- Recent studies suggest that increasing CBD dosages does not always guarantee relief or a positive bodily response in patients with certain chronic disorders like Epilepsy and Anxiety. Higher dosages simply target areas of the brain in addition to the treatment area.
In 2015, the National Institute of Health allotted $21.2 million of its $111 million cannabinoid research budget towards projects exploring the medicinal potential of these compounds. These projects proposed to manipulate the body’s endocannabinoid system, either by modifying endocannabinoids or with phytocannabinoids from the cannabis plant.
While the primary psychoactive phytocannabinoid, delta 9-THC, has acknowledged medicinal value, cannabidiol (CBD) is widely known for its broad range of potential medicinal uses. In recognition of CBD’s vast potential, over $9 million in grants were awarded in 2015 to fund CBD-specific medicinal research.
Much of this research has centered around the treatment of epilepsy, with studies showing that CBD has significant potential for treating the condition in children at high doses. A daily dose over 600 mg reduced seizure frequency by 39%. While this is a far greater amount than you’d find in many of the CBD consumables available at your local dispensary, many retail CBD products with lower levels of the cannabinoid are reported to be effective at treating anxiety, pain, and a host of other disorders, either through self-experimentation or anecdotal reports.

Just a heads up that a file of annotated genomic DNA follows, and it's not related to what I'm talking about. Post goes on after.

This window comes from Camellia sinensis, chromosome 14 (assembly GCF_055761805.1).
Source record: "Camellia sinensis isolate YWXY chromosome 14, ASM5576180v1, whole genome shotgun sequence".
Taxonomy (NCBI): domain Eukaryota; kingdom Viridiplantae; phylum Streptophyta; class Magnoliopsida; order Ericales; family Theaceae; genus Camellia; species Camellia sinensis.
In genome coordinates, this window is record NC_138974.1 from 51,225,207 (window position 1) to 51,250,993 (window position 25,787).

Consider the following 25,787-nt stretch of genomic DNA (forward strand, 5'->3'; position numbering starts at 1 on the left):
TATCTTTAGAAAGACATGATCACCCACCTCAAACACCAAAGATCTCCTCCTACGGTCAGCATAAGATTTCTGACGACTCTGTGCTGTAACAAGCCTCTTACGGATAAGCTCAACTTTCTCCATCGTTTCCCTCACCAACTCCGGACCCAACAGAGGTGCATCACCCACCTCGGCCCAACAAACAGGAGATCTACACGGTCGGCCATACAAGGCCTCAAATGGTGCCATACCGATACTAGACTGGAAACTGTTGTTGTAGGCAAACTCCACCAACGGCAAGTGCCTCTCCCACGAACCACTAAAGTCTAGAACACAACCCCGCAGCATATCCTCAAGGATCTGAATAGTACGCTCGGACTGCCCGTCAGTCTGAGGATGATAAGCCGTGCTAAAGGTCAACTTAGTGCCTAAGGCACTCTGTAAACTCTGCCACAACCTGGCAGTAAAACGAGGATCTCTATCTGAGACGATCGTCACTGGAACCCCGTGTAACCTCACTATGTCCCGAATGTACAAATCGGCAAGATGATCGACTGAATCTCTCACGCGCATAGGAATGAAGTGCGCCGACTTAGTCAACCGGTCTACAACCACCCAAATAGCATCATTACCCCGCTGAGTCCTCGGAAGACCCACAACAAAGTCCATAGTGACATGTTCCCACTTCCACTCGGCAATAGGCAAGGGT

So why not crank up the CBD dose to reduce your anxiety? If a little is good, shouldn’t a lot be better? It turns out that for CBD, the answer is no; CBD’s medicinal efficacy might require a particular dose range. Call it a “Goldilocks Zone,” where there’s not too much CBD but not too little, either.
Intriguingly, this Goldilocks Zone differs for each disorder. For instance, CBD appears to treat anxiety at relatively low doses compared to the high doses used to treat epilepsy.
Overshooting the Goldilocks Zone when trying to treat a given condition may reduce the efficacy of CBD. An animal study published back in 1990 found that low to moderate CBD doses reduced anxiety, but CBD’s anti-anxiety effect disappeared at higher doses. Importantly, the authors note an inverted-U response to CBD. Out of the four doses tested, the lowest dose had a moderate anti-anxiety effect, the second-lowest dose had the greatest anti-anxiety effect, the third dose had a moderate effect, and the highest dose had no effect.
While it may sound out of the ordinary, this “inverted-U” effect is actually quite common among drugs that affect multiple brain receptors, as CBD does. In fact, 37% of published toxicology articles report some degree of an inverted-U response, indicating that this is not a random event but instead reflects differential drug effects on brain targets.
The wide spectrum of CBD’s medical indications—it is used as a treatment for pain, anxiety,…